WINNER – Self-Help, 2016 Best Books AwardThe speed and brutality of apredatory attack can shock even an experienced martial artist. The suddenchaos, the cascade of stress hormones―you feel as though time slows down. Inreality, the assault is over in an instant. How does anyone prepare for that?
As a former correctionssergeant and tactical team leader, Rory Miller is a proven survivor. Heinstructs police and corrections professionals who, in many cases, receive onlyeight hours of defensive tactics training each year. They need techniques thatwork and they need unflinching courage.
In Drills: Training for Sudden Violence Miller gives you the toolsto prepare and prevail, both physically and psychologically. He shares hard-wonlessons from a world most of us hope we never experience.
- Train in fundamentals,combat drills, and dynamic fighting.
- Developsituational awareness.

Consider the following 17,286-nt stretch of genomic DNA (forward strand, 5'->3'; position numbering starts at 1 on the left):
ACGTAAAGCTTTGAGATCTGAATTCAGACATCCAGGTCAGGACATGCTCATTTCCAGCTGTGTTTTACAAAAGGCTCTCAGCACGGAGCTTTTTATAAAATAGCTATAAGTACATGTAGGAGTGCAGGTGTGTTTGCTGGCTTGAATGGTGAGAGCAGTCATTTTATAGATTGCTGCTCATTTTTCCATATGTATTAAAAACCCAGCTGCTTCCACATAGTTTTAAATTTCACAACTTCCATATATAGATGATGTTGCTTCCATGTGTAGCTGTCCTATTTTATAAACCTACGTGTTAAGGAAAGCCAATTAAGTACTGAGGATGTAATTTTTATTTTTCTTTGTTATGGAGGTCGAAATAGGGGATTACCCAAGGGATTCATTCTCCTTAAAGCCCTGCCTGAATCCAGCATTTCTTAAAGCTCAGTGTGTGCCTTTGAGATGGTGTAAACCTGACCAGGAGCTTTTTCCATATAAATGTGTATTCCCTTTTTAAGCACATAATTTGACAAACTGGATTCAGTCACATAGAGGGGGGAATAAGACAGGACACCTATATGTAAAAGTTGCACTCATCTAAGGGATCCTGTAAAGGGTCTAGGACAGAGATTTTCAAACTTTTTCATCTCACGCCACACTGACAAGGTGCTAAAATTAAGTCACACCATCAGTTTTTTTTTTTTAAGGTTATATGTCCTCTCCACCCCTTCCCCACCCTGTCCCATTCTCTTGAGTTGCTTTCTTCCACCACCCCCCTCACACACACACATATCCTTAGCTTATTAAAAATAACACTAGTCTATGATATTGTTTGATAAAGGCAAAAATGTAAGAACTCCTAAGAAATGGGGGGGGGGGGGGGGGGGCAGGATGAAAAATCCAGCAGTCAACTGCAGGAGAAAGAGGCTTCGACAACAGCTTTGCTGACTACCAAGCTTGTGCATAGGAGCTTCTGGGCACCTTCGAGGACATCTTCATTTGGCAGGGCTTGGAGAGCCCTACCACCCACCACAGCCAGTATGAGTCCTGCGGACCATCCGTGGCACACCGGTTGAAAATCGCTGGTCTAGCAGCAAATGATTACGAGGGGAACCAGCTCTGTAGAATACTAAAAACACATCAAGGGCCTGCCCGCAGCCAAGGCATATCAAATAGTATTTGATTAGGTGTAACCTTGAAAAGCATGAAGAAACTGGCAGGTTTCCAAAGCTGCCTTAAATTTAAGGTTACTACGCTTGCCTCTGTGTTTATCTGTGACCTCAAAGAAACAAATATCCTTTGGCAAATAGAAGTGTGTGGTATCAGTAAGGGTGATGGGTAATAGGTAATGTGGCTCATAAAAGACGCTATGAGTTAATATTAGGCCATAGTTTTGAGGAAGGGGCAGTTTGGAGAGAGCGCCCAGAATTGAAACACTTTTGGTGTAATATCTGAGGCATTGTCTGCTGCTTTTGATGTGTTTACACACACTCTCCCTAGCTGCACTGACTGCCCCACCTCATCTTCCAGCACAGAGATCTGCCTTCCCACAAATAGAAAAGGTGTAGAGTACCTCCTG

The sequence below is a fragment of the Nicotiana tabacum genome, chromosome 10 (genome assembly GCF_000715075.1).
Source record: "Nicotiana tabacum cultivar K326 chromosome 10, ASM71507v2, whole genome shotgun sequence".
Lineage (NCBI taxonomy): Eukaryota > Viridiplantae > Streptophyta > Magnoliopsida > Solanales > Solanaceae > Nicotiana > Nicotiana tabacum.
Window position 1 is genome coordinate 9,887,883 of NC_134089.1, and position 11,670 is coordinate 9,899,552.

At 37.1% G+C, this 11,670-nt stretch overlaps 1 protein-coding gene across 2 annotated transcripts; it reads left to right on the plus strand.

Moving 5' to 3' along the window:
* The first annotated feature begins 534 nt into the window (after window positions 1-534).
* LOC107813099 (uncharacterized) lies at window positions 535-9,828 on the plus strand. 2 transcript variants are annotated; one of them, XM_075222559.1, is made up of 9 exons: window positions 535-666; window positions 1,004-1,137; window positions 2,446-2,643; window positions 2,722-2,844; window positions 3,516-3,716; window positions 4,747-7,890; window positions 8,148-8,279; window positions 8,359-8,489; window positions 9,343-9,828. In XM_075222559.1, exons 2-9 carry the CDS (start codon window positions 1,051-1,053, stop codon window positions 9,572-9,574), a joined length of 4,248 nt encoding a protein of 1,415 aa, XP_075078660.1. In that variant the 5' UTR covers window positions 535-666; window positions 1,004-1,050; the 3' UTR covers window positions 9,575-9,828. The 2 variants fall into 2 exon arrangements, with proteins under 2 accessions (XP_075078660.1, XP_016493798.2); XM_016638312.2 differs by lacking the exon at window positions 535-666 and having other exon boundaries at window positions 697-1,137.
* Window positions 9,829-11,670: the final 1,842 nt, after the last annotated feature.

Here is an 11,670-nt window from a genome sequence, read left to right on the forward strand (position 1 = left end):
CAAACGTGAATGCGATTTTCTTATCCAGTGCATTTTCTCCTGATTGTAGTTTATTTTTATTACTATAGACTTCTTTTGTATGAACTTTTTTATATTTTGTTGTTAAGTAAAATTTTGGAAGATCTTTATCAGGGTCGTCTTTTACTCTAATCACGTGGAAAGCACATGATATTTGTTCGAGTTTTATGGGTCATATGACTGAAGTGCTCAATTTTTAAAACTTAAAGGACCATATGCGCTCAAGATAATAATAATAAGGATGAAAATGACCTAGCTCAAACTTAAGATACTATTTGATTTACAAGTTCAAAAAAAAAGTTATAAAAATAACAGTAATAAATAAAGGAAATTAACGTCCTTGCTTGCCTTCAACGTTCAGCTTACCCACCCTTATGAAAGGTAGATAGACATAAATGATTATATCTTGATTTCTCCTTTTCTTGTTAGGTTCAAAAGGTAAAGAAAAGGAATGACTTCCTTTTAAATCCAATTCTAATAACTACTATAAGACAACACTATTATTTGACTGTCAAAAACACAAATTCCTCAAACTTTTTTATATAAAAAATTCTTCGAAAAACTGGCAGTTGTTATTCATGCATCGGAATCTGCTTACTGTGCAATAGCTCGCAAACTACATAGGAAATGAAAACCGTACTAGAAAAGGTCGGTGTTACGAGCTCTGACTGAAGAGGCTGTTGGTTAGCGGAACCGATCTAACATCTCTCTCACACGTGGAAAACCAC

- Conditionyourself through stress inoculation.
- Take a criticallook at your training habits.
“You don’t get to pick wherefights go,” Miller writes. That’s why he has created a series of drills to trainyou for the worst of it. You will defend yourself on your feet, on the ground, againstweapons, in a crowd, and while blindfolded. You will reevaluate your trainingscenarios―keeping what works, discarding what does not, and improving yourchances of survival.
Miller’s “internal work,”“world work,” and “plastic mind” exercises will challenge you in ways that merephysical training does not. Sections include
- Escape andevasion
- The predatormind
- Personal threatassessment
This is a fight for yourlife, and it won’t happen on a nice soft mat. It will get, as Miller says, “allkinds of messy.” Drills: Training for Sudden Violence prepares you for that mess.